Monorail to McCarran? Still too expensive, executive says

When Curtis Myles goes to a family barbecue this weekend, he’ll likely get this question from his dad before hellos are exchanged: “When is the monorail going to be extended to the airport?”

It’s now a standing joke for Myles, president and CEO of the Las Vegas Monorail, which operates the elevated 3.9-mile system east of the Strip.

“It’s always one of the first things people ask me or any of the members of my team when they find out we work for the monorail,” Myles told about 30 people who gathered at the SLS Las Vegas for his keynote address Friday at Monorailex 2015, a two-day gathering of the International Monorail Association.

“Even my dad asks me about connecting to the airport every time I see him,” Myles said.

It’s not a surprising inquiry.

Thousands of people ask it all the time when they consider the future of the transportation system that first opened in 2004.

Myles told the gathering of monorail operators from around the world that as appealing as an extension of the line to McCarran International Airport sounds, it doesn’t make economic sense when the costs are penciled out.

Myles said the cost of an extension to Terminals 1 and 3 at McCarran is estimated at $500 million — more than the initial cost of the system when it was built. One reason for the high cost is that the system would have to be routed underground for a short distance because of height restrictions at the north end of the airport’s north-south runways.

A risky undertaking

With the annual cost of debt service, maintenance and personnel, the system would need ridership of about 10 million passengers a year, just under a quarter of the number of passengers served annually, to support it. While 42.9 million passengers flew in and out of McCarran last year, 30 percent of them are either connecting passengers or local residents that probably wouldn’t use the monorail.

Myles indicated it would be a risky financial undertaking to extend to the airport now, although the nonprofit company will continue to review it.

The extension that does make sense and what Myles calls the No. 1 expansion priority is extending the line south from the existing MGM Grand terminus to Mandalay Bay. Myles told association members that the line would add one mile to the system, a new station at Mandalay Bay, require two new trains and cost an estimated $100 million. Myles stressed that the extension is still in the proposal stage.

From the MGM, the track would go east along Tropicana Avenue, turn south on Koval Lane, west on Reno Avenue, south on Giles Street and west on Mandalay Bay Road across Las Vegas Boulevard to a station between the Luxor and Mandalay Bay properties. Myles noted that the extension would be the monorail’s first foray across the Strip.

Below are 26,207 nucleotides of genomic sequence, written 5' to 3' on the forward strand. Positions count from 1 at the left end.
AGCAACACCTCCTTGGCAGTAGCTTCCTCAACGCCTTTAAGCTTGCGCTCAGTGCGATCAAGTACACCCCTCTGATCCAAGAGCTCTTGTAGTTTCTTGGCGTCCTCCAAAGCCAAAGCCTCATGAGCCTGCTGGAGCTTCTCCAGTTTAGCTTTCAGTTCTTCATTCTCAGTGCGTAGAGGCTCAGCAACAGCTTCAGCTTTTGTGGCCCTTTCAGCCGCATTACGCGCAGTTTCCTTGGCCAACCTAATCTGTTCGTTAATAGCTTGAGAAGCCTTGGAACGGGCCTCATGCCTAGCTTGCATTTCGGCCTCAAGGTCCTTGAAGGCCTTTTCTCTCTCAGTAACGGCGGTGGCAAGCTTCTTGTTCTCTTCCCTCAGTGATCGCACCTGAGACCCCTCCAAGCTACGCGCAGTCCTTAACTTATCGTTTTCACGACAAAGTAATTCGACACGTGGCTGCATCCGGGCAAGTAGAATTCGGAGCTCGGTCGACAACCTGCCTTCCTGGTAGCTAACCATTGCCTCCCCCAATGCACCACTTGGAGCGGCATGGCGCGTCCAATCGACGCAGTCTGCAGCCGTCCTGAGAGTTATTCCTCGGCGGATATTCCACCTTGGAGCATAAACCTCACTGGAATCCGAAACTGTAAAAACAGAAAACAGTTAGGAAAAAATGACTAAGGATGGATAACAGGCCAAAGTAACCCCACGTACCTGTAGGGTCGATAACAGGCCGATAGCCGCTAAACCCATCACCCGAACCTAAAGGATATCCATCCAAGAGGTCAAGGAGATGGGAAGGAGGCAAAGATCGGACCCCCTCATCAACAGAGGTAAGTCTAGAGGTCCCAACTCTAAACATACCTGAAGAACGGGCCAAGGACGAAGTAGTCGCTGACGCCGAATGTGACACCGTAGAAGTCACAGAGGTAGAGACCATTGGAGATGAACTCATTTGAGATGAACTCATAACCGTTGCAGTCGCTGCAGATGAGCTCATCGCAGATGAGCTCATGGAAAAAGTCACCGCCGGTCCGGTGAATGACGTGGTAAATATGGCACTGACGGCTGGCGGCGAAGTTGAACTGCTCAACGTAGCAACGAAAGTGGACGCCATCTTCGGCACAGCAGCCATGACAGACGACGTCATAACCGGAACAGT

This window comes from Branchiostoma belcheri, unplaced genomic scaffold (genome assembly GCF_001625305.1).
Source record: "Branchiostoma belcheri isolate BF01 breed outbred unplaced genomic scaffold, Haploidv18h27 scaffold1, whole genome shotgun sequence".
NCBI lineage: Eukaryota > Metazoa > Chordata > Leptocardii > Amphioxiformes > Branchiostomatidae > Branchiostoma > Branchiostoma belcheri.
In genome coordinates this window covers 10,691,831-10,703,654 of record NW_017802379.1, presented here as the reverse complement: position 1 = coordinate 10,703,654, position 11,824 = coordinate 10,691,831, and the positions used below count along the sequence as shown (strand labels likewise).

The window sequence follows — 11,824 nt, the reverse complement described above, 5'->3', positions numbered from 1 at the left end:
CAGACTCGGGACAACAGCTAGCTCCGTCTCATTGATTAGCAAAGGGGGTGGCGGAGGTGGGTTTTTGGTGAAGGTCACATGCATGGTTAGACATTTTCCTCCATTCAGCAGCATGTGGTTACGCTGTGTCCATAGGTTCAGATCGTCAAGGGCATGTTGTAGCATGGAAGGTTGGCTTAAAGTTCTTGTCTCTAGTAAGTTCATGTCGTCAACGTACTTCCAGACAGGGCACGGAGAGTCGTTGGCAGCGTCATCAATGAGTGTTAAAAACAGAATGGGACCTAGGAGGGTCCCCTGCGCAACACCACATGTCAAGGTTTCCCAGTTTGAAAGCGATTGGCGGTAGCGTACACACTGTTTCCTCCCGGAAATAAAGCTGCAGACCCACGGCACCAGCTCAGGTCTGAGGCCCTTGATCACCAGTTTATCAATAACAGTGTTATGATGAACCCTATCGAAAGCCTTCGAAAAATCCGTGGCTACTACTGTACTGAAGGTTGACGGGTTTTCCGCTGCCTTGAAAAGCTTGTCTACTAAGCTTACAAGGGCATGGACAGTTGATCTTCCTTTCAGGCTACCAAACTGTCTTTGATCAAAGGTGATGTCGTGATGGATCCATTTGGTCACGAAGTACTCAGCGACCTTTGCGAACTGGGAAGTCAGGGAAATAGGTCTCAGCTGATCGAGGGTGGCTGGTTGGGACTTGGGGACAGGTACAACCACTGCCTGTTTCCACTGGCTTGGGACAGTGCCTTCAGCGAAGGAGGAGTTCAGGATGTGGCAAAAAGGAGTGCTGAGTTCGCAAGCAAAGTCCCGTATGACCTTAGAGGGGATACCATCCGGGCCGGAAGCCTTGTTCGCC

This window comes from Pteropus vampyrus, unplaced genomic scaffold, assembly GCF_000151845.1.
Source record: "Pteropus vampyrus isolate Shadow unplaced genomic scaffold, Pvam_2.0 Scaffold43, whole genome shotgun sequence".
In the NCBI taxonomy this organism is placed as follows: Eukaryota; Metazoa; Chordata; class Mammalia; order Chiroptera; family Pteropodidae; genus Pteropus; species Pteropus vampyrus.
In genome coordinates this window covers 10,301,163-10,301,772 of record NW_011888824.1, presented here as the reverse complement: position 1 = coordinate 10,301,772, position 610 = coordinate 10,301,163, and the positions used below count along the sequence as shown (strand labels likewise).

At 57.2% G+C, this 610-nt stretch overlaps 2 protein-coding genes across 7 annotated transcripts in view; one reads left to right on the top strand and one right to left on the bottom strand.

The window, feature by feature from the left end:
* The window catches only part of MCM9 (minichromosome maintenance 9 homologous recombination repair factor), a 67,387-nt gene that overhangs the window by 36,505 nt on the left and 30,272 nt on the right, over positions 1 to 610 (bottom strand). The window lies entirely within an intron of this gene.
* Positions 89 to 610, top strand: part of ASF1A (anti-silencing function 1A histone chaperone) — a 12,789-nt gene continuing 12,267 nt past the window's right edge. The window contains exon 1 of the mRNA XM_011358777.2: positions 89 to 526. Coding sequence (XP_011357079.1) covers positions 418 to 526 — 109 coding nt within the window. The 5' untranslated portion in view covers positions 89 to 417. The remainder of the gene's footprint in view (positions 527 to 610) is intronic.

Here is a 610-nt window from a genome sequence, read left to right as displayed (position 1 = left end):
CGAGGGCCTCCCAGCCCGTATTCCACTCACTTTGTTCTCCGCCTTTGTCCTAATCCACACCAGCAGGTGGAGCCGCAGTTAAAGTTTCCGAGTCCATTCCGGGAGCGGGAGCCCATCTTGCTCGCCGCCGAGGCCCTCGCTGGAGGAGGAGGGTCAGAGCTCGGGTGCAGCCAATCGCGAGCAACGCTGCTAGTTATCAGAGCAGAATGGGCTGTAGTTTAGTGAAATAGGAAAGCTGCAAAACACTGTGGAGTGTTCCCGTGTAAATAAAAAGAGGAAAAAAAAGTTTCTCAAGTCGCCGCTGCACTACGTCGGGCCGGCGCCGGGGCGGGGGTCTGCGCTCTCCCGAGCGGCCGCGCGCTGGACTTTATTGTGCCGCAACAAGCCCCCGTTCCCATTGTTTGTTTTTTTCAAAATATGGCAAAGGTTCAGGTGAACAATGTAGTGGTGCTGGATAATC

Myles also said the company is in preliminary talks to add a new station near the Sands Expo and Convention Center. With the Mandalay extension and the new station, the system would connect the city’s major convention facilities — a big plus in servicing major conventions that use multiple trade show floor venues.

The Mandalay extension plan is expected to be a part of the unveiling of the Transportation Investment Business Plan next month by the Regional Transportation Commission of Southern Nevada. The transportation plan will culminate months of meetings by a group assembled by Las Vegas Convention and Visitors Authority President and CEO Rossi Ralenkotter. The plan also is expected to be forwarded to Gov. Brian Sandoval’s Southern Nevada Tourism Infrastructure Committee, which is studying multiple aspects of tourism infrastructure needs, including convention facilities, a new stadium and transportation and pedestrian amenities.

Thriving on Las Vegas’ uniqueness

Myles said the Las Vegas Monorail system works only because of the uniqueness of the city.

“Our system wouldn’t work anywhere else in the United States, not even along Times Square,” Myles said. “It works here because of the attributes that are around the system,” which include 26,000 hotel rooms, 110 restaurants, 43 nightlife locations, 36 shows, 171 retail outlets, three arenas or large-event venues and 4.4 million square feet of convention space.

The International Monorail Association, based in Switzerland, views monorail transportation as a viable mass transportation option because underground systems are expensive to build, monorails are no longer associated only with theme parks, they are high-tech, efficient, safe and reliable and mobility experts and city planners consider them a serious alternative to conventional rail systems.

New monorail systems are being developed in China and in Egypt, according to association president Carlos Banchik.

Contact reporter Richard N. Velotta at rvelotta@reviewjournal.com or 702-477-3893. Find @RickVelotta on Twitter.

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